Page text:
Since my father had a profusion of brothers and sisters, the burden of entertaining me could be spread among the various unidentified branches of the family. I was taken to swim at the Country Club my father had designed, Los Lagartos, the alligators. Bogota is a cloud city, over 8000 feet over sea level, and July is a winter month. I was alone and chilled in the pool until my hosts moved me on to the next adventure. Those outings are muddled in my memory, but I know I walked in a salt mine 600 feet below the city and visited a country retreat, a finca, in the department known as Antiochia, the region from which grandparents I never knew had traveled before settling in Bogota. It was an unremarkable visit until they put me on a horse that bolted. I remember two elements of that disaster. The horse’s name was Caramello, and I was terrified.
Two outings remain vivid in memory.
One of the clan owned a tannery, where the hides of cows and horses were dehaired, degreased, desalted, then soaked in tannin. I will never get the smell of that tannery out of my nose. I tried to escape by running to the barns where living animals were kept. Barns also have a strong odor but I quite liked a genuine farm smell. I was safe until a child of about my age appeared with a bag of kittens. He spun them, one-by-one, and threw them at the barn’s roof. Before I ran away, I’d seen one slide down only to be spun and tossed again.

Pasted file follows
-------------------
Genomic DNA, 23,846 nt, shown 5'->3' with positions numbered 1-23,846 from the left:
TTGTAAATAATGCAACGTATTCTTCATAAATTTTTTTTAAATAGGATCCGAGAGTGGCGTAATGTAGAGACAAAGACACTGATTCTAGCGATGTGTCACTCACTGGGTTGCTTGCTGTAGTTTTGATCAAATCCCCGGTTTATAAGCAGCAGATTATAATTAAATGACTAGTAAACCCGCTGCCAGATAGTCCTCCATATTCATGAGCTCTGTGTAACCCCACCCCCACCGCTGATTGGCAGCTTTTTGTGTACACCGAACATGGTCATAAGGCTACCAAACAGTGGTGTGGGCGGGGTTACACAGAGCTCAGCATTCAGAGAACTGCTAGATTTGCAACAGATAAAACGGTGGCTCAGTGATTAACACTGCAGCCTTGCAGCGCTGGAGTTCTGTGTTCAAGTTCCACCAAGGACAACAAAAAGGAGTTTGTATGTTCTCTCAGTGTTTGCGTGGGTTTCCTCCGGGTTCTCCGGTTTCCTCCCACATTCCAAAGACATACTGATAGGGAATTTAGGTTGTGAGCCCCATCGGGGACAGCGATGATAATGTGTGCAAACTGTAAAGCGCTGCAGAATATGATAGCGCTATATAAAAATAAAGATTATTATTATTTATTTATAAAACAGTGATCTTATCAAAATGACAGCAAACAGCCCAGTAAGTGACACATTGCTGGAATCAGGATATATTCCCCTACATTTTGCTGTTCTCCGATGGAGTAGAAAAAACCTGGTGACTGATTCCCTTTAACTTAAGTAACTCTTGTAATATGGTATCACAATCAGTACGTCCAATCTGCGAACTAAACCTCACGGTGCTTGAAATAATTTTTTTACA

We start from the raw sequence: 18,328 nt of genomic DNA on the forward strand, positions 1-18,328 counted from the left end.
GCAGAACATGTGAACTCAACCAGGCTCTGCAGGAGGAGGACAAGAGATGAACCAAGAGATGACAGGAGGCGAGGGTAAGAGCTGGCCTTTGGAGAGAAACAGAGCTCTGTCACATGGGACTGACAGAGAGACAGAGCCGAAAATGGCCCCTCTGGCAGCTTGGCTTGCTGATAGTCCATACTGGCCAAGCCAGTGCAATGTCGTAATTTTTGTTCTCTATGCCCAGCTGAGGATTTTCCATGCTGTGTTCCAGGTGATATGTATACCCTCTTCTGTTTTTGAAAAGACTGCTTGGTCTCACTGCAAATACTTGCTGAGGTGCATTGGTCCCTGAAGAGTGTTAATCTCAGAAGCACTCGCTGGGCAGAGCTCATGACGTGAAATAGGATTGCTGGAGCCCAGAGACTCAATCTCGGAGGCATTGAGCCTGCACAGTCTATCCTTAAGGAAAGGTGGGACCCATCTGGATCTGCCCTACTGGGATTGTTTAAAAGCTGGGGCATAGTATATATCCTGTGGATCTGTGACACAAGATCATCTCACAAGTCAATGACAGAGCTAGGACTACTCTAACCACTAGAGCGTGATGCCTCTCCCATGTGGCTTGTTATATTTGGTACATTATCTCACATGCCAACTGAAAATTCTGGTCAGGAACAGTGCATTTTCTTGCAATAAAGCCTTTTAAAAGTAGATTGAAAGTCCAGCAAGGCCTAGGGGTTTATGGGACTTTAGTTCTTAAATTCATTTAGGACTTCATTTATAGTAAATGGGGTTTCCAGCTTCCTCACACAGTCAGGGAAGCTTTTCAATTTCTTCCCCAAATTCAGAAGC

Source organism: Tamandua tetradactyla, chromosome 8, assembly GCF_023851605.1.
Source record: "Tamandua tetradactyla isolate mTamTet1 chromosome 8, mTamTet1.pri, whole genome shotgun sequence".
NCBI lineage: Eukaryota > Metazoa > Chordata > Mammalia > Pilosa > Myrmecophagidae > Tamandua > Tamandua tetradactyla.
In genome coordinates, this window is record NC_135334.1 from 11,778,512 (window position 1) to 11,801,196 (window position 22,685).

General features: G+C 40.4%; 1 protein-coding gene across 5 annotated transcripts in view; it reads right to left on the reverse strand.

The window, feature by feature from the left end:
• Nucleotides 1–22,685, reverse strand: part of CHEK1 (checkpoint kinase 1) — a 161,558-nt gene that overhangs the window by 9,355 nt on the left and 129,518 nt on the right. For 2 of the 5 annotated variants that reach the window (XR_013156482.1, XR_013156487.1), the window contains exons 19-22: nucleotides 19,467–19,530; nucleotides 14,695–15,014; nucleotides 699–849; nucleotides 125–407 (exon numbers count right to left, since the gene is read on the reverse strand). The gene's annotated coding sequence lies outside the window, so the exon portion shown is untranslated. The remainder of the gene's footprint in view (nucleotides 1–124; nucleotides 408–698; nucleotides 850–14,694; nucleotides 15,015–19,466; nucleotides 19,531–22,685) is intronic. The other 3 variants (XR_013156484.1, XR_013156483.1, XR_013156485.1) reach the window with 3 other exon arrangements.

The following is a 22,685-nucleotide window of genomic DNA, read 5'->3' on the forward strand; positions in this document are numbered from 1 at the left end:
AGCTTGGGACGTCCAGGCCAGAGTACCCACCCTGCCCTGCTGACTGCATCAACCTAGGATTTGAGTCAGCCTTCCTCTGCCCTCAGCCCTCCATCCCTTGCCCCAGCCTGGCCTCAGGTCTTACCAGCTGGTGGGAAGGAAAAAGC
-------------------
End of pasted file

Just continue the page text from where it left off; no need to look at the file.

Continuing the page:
No trip to Colombia was complete, I found, without at least one visit to the Santamaria Bullring. I had seen bullfighting before, of course, in cartoons, but had no idea how terrible the death of the bulls would be in reality. Terrible and often slow. I do not read Hemmingway’s celebration of bullfighting and bull fighters without revisiting the long afternoon hiding from the action taking place in the sand below the cheering crowd.
Ok, we’ve settled the “What are you?” question; Anglo-Iberian is as close as I can come. The same query is often more delicately delivered as “Where are you from?”, presented with nothing like the same intention as “Where did you grow up?” I can count on one hand the number of people who have asked where I grew up, a question I often ask people I meet. I don’t grill new acquaintances, but I ask about their lives and remember their stories. I don’t remember ever delivering the “what are you?” conversation stopper, and I suspect fewer people do; in these combative times skins are thin and sensitivity to political affiliation is always the subtext of any early encounter.
As to the legitimate “where” question, I spent my school days in Connecticut and have returned to Connecticut in this later chapter, but my attachment to Kenyon is deep, I remain devoted to Michigan football, I long to return to Tuolumne Meadows and the trails in the Upper Yosemite, I treasure the years we spent in Carpinteria and at Cate, and I miss the pear trees and green mountains of Oregon.
Oh, if the question becomes, “What season are you?”, I’m a Winter; wrap me in anything pink, yellow, or orange and I look near death. Anything pastel is off limits. Black, blue, green, that’s me.